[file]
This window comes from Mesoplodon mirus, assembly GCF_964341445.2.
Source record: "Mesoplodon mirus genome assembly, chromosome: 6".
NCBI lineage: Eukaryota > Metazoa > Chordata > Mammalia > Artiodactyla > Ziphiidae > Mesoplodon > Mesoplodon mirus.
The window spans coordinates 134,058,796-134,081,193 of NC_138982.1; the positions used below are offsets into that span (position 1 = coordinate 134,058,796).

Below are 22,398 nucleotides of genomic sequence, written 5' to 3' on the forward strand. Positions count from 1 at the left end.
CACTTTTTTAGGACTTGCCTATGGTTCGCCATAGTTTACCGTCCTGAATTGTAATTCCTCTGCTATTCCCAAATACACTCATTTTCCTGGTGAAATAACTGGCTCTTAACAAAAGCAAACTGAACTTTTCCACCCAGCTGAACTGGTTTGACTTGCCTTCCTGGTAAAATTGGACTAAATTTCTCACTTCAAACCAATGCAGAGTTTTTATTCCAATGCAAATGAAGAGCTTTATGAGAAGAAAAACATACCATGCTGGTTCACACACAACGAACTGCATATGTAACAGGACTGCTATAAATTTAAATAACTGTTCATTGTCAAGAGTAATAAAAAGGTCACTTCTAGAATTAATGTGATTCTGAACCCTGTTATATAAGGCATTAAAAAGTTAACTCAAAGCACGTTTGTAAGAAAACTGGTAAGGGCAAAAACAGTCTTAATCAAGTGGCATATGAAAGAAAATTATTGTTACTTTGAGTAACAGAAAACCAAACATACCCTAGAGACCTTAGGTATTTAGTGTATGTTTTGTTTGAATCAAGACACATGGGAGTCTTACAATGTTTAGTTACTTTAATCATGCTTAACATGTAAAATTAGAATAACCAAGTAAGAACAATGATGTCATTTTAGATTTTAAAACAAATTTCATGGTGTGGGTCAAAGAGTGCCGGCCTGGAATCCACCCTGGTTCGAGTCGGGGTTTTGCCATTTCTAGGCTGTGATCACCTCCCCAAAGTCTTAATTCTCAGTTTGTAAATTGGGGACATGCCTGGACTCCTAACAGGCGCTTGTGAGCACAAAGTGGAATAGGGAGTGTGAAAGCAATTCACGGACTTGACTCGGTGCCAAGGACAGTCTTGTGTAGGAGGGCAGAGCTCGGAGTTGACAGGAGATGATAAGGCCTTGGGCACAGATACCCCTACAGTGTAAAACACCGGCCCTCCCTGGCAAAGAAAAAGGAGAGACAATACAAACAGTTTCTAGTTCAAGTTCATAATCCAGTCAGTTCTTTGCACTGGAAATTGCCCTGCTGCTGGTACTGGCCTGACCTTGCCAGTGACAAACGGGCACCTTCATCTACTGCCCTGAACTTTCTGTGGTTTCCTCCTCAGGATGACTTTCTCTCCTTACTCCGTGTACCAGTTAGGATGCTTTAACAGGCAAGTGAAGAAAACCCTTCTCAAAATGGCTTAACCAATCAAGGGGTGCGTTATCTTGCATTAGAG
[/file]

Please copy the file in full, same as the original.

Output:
This window comes from Mesoplodon mirus, assembly GCF_964341445.2.
Source record: "Mesoplodon mirus genome assembly, chromosome: 6".
NCBI lineage: Eukaryota > Metazoa > Chordata > Mammalia > Artiodactyla > Ziphiidae > Mesoplodon > Mesoplodon mirus.
The window spans coordinates 134,058,796-134,081,193 of NC_138982.1; the positions used below are offsets into that span (position 1 = coordinate 134,058,796).

Below are 22,398 nucleotides of genomic sequence, written 5' to 3' on the forward strand. Positions count from 1 at the left end.
CACTTTTTTAGGACTTGCCTATGGTTCGCCATAGTTTACCGTCCTGAATTGTAATTCCTCTGCTATTCCCAAATACACTCATTTTCCTGGTGAAATAACTGGCTCTTAACAAAAGCAAACTGAACTTTTCCACCCAGCTGAACTGGTTTGACTTGCCTTCCTGGTAAAATTGGACTAAATTTCTCACTTCAAACCAATGCAGAGTTTTTATTCCAATGCAAATGAAGAGCTTTATGAGAAGAAAAACATACCATGCTGGTTCACACACAACGAACTGCATATGTAACAGGACTGCTATAAATTTAAATAACTGTTCATTGTCAAGAGTAATAAAAAGGTCACTTCTAGAATTAATGTGATTCTGAACCCTGTTATATAAGGCATTAAAAAGTTAACTCAAAGCACGTTTGTAAGAAAACTGGTAAGGGCAAAAACAGTCTTAATCAAGTGGCATATGAAAGAAAATTATTGTTACTTTGAGTAACAGAAAACCAAACATACCCTAGAGACCTTAGGTATTTAGTGTATGTTTTGTTTGAATCAAGACACATGGGAGTCTTACAATGTTTAGTTACTTTAATCATGCTTAACATGTAAAATTAGAATAACCAAGTAAGAACAATGATGTCATTTTAGATTTTAAAACAAATTTCATGGTGTGGGTCAAAGAGTGCCGGCCTGGAATCCACCCTGGTTCGAGTCGGGGTTTTGCCATTTCTAGGCTGTGATCACCTCCCCAAAGTCTTAATTCTCAGTTTGTAAATTGGGGACATGCCTGGACTCCTAACAGGCGCTTGTGAGCACAAAGTGGAATAGGGAGTGTGAAAGCAATTCACGGACTTGACTCGGTGCCAAGGACAGTCTTGTGTAGGAGGGCAGAGCTCGGAGTTGACAGGAGATGATAAGGCCTTGGGCACAGATACCCCTACAGTGTAAAACACCGGCCCTCCCTGGCAAAGAAAAAGGAGAGACAATACAAACAGTTTCTAGTTCAAGTTCATAATCCAGTCAGTTCTTTGCACTGGAAATTGCCCTGCTGCTGGTACTGGCCTGACCTTGCCAGTGACAAACGGGCACCTTCATCTACTGCCCTGAACTTTCTGTGGTTTCCTCCTCAGGATGACTTTCTCTCCTTACTCCGTGTACCAGTTAGGATGCTTTAACAGGCAAGTGAAGAAAACCCTTCTCAAAATGGCTTAACCAATCAAGGGGTGCGTTATCTTGCATTAGAG